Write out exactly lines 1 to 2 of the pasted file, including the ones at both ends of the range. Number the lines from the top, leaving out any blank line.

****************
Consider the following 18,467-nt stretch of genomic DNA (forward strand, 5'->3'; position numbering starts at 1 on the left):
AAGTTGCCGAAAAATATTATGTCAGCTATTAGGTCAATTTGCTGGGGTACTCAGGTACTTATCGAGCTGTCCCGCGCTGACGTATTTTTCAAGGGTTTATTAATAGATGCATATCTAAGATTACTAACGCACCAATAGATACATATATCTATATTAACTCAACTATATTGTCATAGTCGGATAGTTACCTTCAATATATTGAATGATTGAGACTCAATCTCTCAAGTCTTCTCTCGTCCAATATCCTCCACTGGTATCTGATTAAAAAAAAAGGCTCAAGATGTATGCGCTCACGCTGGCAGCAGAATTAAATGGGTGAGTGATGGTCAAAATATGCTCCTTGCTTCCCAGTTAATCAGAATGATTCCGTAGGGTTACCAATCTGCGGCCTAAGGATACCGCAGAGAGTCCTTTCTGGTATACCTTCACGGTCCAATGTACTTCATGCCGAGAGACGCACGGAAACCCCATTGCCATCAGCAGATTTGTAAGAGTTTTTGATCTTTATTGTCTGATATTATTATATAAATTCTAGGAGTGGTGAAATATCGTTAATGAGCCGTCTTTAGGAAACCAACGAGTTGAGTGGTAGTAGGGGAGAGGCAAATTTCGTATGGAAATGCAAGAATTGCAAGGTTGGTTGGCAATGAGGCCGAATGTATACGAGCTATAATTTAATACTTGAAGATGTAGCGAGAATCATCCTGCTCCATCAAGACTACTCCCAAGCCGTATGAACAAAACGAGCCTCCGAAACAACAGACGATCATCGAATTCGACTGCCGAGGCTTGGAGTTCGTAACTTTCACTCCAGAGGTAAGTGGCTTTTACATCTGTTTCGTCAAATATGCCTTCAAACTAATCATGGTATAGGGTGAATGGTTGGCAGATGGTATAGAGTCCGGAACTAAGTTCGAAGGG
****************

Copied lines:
Consider the following 18,467-nt stretch of genomic DNA (forward strand, 5'->3'; position numbering starts at 1 on the left):
AAGTTGCCGAAAAATATTATGTCAGCTATTAGGTCAATTTGCTGGGGTACTCAGGTACTTATCGAGCTGTCCCGCGCTGACGTATTTTTCAAGGGTTTATTAATAGATGCATATCTAAGATTACTAACGCACCAATAGATACATATATCTATATTAACTCAACTATATTGTCATAGTCGGATAGTTACCTTCAATATATTGAATGATTGAGACTCAATCTCTCAAGTCTTCTCTCGTCCAATATCCTCCACTGGTATCTGATTAAAAAAAAAGGCTCAAGATGTATGCGCTCACGCTGGCAGCAGAATTAAATGGGTGAGTGATGGTCAAAATATGCTCCTTGCTTCCCAGTTAATCAGAATGATTCCGTAGGGTTACCAATCTGCGGCCTAAGGATACCGCAGAGAGTCCTTTCTGGTATACCTTCACGGTCCAATGTACTTCATGCCGAGAGACGCACGGAAACCCCATTGCCATCAGCAGATTTGTAAGAGTTTTTGATCTTTATTGTCTGATATTATTATATAAATTCTAGGAGTGGTGAAATATCGTTAATGAGCCGTCTTTAGGAAACCAACGAGTTGAGTGGTAGTAGGGGAGAGGCAAATTTCGTATGGAAATGCAAGAATTGCAAGGTTGGTTGGCAATGAGGCCGAATGTATACGAGCTATAATTTAATACTTGAAGATGTAGCGAGAATCATCCTGCTCCATCAAGACTACTCCCAAGCCGTATGAACAAAACGAGCCTCCGAAACAACAGACGATCATCGAATTCGACTGCCGAGGCTTGGAGTTCGTAACTTTCACTCCAGAGGTAAGTGGCTTTTACATCTGTTTCGTCAAATATGCCTTCAAACTAATCATGGTATAGGGTGAATGGTTGGCAGATGGTATAGAGTCCGGAACTAAGTTCGAAGGG